Jeddah presents a quandary now as I sit in the dark typing this post.
Finally, there is a decent wi-fi connection in the hotel! I'm just unloading some of my personal e-mails, reading up on the NBA Finals (a semi-foregone conclusion for the Spurs) and while on the subject of sports, hatching some conspiracy theories whether Roger Federer can actually defeat Rafael Nadal in big-time clay matches.
The briefings yesterday were well-attended. Frankly, I believe I've mastered the shtick necessary to make the briefings work, even though there are the proverbial complainers who still complain about the lack of management objectivity when it comes to salary increments.
Salary increases are a very sensitive issue in a multi-cultural organization especially if there are cleavages among the salary scales. Much as intellectually I could accept the premise that this has to be done for the kind of business that we have, this doesn't remove the difficulty of making the ordinary employee on the front-line or in the factory understand, much less accept, this. There is also the added the burden that aside from the own unique management styles of the leadership in each department, there is also the perceived regional, cultural, ethnic, or national bias.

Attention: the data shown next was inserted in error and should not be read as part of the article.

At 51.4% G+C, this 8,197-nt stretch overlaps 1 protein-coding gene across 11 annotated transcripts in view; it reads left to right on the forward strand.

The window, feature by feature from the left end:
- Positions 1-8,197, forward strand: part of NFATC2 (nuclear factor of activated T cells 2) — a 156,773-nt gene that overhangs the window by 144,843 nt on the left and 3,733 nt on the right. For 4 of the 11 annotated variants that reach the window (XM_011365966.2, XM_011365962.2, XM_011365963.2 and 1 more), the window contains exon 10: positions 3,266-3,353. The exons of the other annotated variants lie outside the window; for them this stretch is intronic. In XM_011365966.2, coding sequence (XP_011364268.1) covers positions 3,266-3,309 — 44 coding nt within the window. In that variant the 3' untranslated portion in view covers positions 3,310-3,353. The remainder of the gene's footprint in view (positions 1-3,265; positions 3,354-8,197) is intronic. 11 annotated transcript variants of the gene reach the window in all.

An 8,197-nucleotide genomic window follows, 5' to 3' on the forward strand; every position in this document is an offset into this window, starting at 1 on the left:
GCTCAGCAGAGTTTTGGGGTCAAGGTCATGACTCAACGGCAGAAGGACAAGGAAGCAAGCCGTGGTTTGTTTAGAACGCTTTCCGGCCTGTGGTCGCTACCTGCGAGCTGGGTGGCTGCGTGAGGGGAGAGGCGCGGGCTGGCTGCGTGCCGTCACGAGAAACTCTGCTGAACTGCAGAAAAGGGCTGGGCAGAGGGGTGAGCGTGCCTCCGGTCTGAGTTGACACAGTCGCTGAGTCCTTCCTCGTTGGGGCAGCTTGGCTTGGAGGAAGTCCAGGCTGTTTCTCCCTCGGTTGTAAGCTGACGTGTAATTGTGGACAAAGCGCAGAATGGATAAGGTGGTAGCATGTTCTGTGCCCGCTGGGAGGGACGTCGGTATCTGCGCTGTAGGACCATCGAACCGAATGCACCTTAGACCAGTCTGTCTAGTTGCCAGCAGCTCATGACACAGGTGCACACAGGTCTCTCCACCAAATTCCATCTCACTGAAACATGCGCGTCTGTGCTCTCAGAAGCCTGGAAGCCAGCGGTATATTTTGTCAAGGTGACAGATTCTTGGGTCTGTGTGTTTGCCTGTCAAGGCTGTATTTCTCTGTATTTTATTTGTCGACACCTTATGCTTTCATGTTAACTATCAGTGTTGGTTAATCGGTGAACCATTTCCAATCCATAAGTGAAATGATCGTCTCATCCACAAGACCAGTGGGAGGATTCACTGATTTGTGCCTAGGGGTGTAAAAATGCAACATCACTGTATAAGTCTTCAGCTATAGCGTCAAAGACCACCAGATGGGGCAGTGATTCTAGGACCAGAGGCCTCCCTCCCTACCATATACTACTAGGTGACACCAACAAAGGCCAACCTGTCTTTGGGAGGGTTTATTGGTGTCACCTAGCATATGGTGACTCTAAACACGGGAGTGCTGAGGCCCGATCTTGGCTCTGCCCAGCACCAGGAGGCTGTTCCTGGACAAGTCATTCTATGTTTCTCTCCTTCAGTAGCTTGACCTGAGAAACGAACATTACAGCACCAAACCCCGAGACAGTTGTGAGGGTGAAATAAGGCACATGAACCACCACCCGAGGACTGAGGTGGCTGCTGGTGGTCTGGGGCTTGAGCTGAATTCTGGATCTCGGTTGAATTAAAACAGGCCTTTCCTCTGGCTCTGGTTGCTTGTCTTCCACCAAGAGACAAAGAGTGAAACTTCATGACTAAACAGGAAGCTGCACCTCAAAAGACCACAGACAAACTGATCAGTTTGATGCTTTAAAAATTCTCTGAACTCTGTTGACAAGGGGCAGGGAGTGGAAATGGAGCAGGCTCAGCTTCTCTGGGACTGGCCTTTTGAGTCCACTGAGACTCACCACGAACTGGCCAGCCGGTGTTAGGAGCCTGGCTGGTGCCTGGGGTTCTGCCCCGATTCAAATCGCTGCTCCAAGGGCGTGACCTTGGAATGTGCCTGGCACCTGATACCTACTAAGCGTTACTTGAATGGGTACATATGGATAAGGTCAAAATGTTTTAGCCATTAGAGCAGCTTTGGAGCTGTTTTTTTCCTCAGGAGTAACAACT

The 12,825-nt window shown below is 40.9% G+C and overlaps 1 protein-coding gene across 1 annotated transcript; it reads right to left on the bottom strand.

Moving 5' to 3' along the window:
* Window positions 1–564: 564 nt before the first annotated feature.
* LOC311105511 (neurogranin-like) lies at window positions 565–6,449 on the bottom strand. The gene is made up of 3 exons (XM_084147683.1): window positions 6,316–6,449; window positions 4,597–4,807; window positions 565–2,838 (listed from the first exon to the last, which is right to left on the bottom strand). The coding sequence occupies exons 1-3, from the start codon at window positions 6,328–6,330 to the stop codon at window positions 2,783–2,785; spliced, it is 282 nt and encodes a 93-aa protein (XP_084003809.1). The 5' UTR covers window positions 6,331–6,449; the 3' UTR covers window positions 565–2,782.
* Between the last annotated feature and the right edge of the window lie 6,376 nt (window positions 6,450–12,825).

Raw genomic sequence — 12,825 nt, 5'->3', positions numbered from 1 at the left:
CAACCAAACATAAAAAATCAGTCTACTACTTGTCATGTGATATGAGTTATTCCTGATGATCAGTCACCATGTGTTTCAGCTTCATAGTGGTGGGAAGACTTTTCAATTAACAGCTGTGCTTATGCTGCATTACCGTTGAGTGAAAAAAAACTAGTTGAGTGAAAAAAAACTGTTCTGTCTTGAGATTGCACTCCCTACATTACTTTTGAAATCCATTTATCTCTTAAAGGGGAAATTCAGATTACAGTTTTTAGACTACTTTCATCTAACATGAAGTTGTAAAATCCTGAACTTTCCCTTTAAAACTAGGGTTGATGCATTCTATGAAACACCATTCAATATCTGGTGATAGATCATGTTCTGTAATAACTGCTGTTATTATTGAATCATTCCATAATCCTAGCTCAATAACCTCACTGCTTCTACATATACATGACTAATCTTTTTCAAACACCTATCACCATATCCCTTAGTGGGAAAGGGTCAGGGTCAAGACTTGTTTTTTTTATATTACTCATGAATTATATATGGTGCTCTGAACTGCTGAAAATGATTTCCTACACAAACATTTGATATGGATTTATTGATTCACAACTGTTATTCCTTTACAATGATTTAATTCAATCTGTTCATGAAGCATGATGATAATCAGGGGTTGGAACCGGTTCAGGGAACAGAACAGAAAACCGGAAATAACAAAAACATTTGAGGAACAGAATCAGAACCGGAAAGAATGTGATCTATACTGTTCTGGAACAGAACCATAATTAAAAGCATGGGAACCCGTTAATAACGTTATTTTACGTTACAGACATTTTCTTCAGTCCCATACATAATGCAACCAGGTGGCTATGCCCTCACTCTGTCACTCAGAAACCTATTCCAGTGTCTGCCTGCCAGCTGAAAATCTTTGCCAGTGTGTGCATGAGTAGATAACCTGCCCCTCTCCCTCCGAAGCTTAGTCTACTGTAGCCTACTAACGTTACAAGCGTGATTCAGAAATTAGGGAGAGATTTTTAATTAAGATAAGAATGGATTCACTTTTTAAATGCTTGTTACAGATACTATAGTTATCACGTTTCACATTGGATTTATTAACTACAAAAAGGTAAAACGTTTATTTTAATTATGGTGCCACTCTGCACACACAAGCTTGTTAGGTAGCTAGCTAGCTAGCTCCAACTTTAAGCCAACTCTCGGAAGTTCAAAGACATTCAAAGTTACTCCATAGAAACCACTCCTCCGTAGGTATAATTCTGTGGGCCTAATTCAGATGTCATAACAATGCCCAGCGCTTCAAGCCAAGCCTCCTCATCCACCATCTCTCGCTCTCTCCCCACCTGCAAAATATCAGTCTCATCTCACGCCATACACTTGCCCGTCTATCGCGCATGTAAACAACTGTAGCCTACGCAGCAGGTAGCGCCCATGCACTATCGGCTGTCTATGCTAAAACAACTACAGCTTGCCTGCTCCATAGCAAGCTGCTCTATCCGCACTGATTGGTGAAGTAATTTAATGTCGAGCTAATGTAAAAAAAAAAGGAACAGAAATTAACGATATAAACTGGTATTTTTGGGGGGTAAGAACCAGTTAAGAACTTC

This is, after all, Saudi Arabia. However, it begs the issue: this involves, after all, people! Petty prejudices often overrule what constitutes common sense or decency. This becomes more marked when these prejudices find some form of intellectual justification.
Trouble is brewing in Jeddah. Our people here are getting more restive, while their management (whom I find well-meaning but a little too hard-pressed it seems) is faced with hard decisions. I truly empathize with either side, but at this point some confidence-building is due. As to how our team can help with this, I cannot say. Talks are ongoing.
I'm headed to Dammam today and while I welcome coming over here (for the first time as with Riyadh), it seems a relief to get back to the normal grind.